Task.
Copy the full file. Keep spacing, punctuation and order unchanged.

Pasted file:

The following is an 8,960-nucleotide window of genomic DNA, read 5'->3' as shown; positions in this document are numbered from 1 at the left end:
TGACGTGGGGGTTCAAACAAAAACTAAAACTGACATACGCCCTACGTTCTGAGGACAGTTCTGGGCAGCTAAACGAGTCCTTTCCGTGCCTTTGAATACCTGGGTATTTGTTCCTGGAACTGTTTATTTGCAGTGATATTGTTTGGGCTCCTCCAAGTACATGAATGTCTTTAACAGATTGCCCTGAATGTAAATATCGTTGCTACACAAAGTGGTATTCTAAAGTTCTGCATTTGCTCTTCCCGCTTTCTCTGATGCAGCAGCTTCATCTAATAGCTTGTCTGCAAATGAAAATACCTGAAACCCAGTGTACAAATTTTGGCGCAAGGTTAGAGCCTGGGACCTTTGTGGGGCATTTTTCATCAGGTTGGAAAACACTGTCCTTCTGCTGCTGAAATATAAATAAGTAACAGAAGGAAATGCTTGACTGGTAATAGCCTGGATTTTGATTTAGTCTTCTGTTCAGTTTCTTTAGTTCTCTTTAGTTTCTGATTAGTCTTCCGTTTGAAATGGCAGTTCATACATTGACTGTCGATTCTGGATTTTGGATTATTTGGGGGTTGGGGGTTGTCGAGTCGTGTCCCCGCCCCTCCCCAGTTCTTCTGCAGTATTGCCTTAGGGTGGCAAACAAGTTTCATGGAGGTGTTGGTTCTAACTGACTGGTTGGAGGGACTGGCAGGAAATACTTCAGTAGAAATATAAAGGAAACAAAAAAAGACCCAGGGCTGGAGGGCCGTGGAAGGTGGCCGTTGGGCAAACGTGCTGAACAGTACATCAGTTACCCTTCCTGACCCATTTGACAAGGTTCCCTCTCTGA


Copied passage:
The following is an 8,960-nucleotide window of genomic DNA, read 5'->3' as shown; positions in this document are numbered from 1 at the left end:
TGACGTGGGGGTTCAAACAAAAACTAAAACTGACATACGCCCTACGTTCTGAGGACAGTTCTGGGCAGCTAAACGAGTCCTTTCCGTGCCTTTGAATACCTGGGTATTTGTTCCTGGAACTGTTTATTTGCAGTGATATTGTTTGGGCTCCTCCAAGTACATGAATGTCTTTAACAGATTGCCCTGAATGTAAATATCGTTGCTACACAAAGTGGTATTCTAAAGTTCTGCATTTGCTCTTCCCGCTTTCTCTGATGCAGCAGCTTCATCTAATAGCTTGTCTGCAAATGAAAATACCTGAAACCCAGTGTACAAATTTTGGCGCAAGGTTAGAGCCTGGGACCTTTGTGGGGCATTTTTCATCAGGTTGGAAAACACTGTCCTTCTGCTGCTGAAATATAAATAAGTAACAGAAGGAAATGCTTGACTGGTAATAGCCTGGATTTTGATTTAGTCTTCTGTTCAGTTTCTTTAGTTCTCTTTAGTTTCTGATTAGTCTTCCGTTTGAAATGGCAGTTCATACATTGACTGTCGATTCTGGATTTTGGATTATTTGGGGGTTGGGGGTTGTCGAGTCGTGTCCCCGCCCCTCCCCAGTTCTTCTGCAGTATTGCCTTAGGGTGGCAAACAAGTTTCATGGAGGTGTTGGTTCTAACTGACTGGTTGGAGGGACTGGCAGGAAATACTTCAGTAGAAATATAAAGGAAACAAAAAAAGACCCAGGGCTGGAGGGCCGTGGAAGGTGGCCGTTGGGCAAACGTGCTGAACAGTACATCAGTTACCCTTCCTGACCCATTTGACAAGGTTCCCTCTCTGA